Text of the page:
Meet Xero, the small business hero

By Vikki Bland

With tens of thousands of small businesses still running their accounting systems on spreadsheets, start-up company Xero believes there's a market for an online accounting service that negates the need for installed software and automates common accounting processes.

The new Xero online service includes an online cashbook with automated daily bank feeds via a direct link between Xero and specific customer banks - ASB, KiwiBank, ANZ and National are on board and Xero is working to establish links with the remaining major banks. Delivering business applications over the internet in this way is commonly termed "software as a service" and Xero CEO Rod Drury says it's ideal for countries like New Zealand that have large small business populations.

"Small businesses tell us the most important thing to them is cash flow visibility and time so we have looked at how we can best deliver both. Automated bank feeds change traditional accounting processes and require a small amount of online work a day - it's easy for small businesses to enter their latest accounts payable and receivable data because they normally use online banking every day to see who has paid them," says Drury.

Xero's software as a service model caters for debtor and creditor accounting and financial reporting, but does not support inventory or retail point of sale applications, making it mainly suited to service-based small businesses, accountants and financial service companies.

A few of its compelling benefits are daily data backups, online storage in third-party data centres and 24/7 browser-based access to the same accounting information from several internet-connected devices. Interestingly, some installed software competitors also see the benefit of an online accounting service.

"To be able to pay a small amount of money per month and not worry about accounting maintenance and backups for a [small business] seems like a great solution. The fact your accountant can jump on and help is also great. Bigger companies don't really suit this model but it must be a concern to the [small business] competitors in this market segment," says one accounting software supplier.

A listed company on the NZX (Trade Me founder Sam Morgan is on the board of directors). Drury says Xero only recently emerged from start-up mode and is now in the process of enabling accountants to use the service and act as a "virtual CFO" for small businesses. Olga Vakhrousheva, a chartered accountant for EWPA Chartered Accountants in Auckland's Parnell, says the benefit to accountants is the ability to access up-to-date client accounting information from any computer with internet access. She says this allows accountants to oversee accounts when clients are away and to collaborate with clients on accounts as only one online version of the data exists.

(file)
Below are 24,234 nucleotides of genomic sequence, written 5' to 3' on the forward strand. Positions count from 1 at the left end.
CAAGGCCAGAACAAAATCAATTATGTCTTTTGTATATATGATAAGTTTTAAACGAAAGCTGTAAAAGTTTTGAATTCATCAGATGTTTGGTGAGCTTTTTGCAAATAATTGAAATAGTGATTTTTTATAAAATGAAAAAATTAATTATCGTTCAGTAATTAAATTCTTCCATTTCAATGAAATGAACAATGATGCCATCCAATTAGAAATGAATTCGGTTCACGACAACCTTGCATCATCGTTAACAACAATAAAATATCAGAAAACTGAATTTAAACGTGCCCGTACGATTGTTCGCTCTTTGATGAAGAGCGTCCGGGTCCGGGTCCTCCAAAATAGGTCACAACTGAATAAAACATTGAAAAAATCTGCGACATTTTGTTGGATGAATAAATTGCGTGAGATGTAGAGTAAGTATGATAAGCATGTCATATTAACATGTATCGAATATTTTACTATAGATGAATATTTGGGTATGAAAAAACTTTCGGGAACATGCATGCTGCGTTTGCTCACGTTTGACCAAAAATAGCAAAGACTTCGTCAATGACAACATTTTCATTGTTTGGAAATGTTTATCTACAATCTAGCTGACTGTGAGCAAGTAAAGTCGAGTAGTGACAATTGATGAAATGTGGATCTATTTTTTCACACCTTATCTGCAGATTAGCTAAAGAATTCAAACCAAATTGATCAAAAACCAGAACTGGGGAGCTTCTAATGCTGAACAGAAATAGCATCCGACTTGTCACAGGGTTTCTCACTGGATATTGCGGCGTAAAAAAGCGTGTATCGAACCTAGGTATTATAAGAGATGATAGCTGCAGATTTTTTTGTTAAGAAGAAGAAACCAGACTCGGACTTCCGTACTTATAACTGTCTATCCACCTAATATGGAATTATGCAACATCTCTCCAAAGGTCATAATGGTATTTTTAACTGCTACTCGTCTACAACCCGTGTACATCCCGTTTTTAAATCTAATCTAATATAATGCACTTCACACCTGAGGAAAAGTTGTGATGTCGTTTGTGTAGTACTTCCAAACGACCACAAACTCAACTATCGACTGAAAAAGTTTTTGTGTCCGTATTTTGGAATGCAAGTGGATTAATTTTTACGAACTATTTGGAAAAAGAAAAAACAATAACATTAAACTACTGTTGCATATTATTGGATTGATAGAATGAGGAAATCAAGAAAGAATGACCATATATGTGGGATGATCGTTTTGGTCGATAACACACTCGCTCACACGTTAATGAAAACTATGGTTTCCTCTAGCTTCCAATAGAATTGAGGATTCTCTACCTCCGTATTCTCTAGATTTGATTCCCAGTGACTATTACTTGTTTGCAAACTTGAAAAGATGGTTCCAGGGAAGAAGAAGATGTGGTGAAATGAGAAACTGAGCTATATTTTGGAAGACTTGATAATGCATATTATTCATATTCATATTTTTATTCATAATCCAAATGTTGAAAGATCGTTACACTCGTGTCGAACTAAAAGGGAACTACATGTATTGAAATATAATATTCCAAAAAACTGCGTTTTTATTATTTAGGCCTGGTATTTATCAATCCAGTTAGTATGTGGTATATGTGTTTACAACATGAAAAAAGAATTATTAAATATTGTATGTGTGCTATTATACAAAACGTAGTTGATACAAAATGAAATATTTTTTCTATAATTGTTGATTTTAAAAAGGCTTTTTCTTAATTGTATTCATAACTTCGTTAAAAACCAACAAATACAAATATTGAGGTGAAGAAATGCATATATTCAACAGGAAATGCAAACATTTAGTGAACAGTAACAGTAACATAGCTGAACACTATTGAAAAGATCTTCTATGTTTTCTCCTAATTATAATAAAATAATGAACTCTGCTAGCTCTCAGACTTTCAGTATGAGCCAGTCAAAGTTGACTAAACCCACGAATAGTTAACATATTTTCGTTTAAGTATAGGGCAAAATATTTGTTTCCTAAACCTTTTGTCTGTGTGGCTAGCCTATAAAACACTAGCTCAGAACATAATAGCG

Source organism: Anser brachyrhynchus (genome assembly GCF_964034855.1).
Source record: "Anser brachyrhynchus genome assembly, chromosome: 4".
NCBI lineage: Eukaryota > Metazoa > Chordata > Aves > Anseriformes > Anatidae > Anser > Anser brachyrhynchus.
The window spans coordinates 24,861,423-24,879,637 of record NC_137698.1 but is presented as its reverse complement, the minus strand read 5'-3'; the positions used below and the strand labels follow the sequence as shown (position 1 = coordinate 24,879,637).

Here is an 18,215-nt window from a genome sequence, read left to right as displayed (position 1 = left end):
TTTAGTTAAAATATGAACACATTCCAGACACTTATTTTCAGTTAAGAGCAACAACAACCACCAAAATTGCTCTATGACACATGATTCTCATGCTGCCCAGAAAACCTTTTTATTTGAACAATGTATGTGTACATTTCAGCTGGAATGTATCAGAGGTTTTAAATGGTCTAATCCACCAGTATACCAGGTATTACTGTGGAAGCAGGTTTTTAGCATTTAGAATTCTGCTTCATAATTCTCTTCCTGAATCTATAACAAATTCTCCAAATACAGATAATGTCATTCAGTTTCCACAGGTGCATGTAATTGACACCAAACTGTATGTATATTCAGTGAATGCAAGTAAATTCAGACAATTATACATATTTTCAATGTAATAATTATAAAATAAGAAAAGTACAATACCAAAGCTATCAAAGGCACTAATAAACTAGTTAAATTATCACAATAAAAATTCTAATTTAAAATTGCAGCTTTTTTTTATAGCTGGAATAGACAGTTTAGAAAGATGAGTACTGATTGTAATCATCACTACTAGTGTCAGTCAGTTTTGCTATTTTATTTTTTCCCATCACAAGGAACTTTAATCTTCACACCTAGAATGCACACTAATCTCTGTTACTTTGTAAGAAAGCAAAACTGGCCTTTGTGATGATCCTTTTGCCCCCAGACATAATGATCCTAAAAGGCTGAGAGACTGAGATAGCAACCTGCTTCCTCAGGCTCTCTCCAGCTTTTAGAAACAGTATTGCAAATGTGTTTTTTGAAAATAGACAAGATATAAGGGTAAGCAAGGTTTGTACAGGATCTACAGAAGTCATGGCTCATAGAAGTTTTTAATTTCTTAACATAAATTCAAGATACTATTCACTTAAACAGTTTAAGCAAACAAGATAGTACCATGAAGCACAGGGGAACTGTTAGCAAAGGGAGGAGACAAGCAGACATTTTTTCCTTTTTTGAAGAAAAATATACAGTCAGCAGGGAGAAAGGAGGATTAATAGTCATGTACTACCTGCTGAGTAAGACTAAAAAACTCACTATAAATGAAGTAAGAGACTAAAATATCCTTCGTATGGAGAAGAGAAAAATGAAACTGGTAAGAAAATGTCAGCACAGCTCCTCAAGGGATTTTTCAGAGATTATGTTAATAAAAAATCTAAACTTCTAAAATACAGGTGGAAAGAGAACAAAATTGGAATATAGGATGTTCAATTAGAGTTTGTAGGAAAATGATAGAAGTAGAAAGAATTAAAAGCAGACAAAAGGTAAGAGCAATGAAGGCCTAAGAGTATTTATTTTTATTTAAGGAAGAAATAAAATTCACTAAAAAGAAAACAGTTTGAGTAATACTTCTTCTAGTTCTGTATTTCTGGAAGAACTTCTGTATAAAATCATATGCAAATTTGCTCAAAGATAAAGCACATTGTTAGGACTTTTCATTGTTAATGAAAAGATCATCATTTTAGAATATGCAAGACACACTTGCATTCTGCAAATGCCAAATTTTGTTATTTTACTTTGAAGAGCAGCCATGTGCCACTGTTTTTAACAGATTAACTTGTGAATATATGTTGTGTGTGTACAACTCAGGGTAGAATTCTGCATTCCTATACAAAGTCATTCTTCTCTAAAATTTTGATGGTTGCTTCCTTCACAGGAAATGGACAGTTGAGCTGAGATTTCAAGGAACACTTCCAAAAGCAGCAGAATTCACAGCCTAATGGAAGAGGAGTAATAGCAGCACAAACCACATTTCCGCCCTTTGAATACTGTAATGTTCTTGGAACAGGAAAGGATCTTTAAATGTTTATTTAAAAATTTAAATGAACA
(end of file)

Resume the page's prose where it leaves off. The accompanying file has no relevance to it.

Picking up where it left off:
"We are trying the service with service companies like electricians, plumbers, and business advisory and property service companies. Before that, we had no control over the accounts of these businesses during the year - with Xero the client can manage their accounts on a day-to-day basis and we can see what is happening with the business and can advise on managing risks and growth," says Vakhrousheva.

Are there any downsides to using software as a service instead of a business buying and installing its own software? One obvious risk is that software as a service requires a reliable internet connection - lose internet access for four days (not unheard of in New Zealand) and you lose access to your accounts. Other criticisms are that online offerings tend to lack processing-intense functions that slow down online service delivery.

"Accounting is not just about cash flow - it's about inventory, manufacturing, payroll, job costing, CRM services and so on," says one software supplier.

Another observes that while many installed accounting packages are capable of being accessed via a secure online connection to a business network, accounting software hosted online is not operated and controlled internally. Access to historical data depends on the monthly subscription fee being paid - no fee, no access. So, what if a small business wants to move its accounting information from Xero to its own internal software?

Drury said in the event a customer wanted their historical data, Xero would send it back at no charge.

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